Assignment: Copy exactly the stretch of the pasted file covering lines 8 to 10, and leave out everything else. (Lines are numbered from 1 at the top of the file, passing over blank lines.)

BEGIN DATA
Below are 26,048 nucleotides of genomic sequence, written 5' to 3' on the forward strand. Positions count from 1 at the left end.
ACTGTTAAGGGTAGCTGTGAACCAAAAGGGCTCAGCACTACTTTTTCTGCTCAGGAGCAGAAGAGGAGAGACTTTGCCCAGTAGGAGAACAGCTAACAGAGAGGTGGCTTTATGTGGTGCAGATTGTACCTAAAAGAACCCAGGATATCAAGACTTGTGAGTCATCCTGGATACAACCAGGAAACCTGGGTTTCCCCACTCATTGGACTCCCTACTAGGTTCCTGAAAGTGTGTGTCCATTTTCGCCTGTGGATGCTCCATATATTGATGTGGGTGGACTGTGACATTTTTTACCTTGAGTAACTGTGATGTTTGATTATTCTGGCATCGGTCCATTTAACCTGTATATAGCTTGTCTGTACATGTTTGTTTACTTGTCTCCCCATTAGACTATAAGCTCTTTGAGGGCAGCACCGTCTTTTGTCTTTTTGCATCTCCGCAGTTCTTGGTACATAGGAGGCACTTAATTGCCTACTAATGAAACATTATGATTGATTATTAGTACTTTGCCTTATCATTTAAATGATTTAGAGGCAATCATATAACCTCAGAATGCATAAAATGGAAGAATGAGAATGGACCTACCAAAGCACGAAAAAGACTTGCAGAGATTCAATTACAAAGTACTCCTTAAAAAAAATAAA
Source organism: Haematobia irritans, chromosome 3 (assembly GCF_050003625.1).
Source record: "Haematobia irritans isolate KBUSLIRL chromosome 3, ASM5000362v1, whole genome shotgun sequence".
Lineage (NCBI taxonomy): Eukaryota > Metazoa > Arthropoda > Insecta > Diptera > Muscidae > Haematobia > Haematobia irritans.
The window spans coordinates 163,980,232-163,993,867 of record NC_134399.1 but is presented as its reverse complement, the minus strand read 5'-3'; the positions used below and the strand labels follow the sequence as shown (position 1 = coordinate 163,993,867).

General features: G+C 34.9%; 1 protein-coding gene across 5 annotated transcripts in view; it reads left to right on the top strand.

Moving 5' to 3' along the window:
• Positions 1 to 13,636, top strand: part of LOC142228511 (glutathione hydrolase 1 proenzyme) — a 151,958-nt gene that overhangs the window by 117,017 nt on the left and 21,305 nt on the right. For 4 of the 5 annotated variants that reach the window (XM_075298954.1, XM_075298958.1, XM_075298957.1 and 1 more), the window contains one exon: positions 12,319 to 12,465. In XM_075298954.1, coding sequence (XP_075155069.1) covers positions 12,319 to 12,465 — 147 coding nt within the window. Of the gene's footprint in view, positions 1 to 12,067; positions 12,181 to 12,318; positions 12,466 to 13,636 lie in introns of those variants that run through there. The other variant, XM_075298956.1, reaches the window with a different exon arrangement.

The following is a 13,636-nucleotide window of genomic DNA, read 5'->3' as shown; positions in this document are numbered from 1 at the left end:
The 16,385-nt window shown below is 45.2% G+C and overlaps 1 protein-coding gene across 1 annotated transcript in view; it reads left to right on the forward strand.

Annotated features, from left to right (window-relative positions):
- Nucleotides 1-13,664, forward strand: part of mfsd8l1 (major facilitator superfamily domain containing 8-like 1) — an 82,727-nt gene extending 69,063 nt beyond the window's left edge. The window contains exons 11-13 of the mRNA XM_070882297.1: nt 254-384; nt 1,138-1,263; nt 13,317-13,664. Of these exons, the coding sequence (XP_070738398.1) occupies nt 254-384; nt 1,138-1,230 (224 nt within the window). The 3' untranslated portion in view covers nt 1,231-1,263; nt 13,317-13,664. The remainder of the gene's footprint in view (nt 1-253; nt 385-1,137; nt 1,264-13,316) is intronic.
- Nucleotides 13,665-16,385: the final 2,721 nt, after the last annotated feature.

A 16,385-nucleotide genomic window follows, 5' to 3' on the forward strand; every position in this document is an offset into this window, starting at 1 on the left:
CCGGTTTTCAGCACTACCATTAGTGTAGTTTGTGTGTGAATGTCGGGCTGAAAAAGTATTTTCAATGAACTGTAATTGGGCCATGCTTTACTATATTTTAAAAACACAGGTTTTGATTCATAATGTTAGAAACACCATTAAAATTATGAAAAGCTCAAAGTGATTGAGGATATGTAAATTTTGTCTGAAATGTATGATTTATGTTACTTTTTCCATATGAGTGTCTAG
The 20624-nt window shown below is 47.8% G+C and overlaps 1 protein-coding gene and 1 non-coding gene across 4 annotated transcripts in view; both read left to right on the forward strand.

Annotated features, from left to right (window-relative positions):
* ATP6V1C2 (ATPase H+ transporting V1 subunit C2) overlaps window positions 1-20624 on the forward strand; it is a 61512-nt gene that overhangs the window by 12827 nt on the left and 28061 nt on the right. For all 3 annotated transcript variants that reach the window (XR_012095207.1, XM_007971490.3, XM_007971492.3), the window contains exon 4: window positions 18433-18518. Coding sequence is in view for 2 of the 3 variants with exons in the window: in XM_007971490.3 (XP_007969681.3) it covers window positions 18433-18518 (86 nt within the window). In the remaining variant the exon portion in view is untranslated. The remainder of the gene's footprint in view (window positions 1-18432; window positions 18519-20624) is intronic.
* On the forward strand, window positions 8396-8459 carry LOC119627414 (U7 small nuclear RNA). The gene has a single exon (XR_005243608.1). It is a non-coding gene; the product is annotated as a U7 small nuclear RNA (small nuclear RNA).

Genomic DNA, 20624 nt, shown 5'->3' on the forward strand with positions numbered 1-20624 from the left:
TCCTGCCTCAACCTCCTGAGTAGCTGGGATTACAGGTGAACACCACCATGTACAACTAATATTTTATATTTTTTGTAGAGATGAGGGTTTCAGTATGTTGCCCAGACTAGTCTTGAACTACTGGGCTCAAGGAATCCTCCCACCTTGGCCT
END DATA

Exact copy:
Moving 5' to 3' along the window:
• Positions 1 to 13,636, top strand: part of LOC142228511 (glutathione hydrolase 1 proenzyme) — a 151,958-nt gene that overhangs the window by 117,017 nt on the left and 21,305 nt on the right. For 4 of the 5 annotated variants that reach the window (XM_075298954.1, XM_075298958.1, XM_075298957.1 and 1 more), the window contains one exon: positions 12,319 to 12,465. In XM_075298954.1, coding sequence (XP_075155069.1) covers positions 12,319 to 12,465 — 147 coding nt within the window. Of the gene's footprint in view, positions 1 to 12,067; positions 12,181 to 12,318; positions 12,466 to 13,636 lie in introns of those variants that run through there. The other variant, XM_075298956.1, reaches the window with a different exon arrangement.

The following is a 13,636-nucleotide window of genomic DNA, read 5'->3' as shown; positions in this document are numbered from 1 at the left end: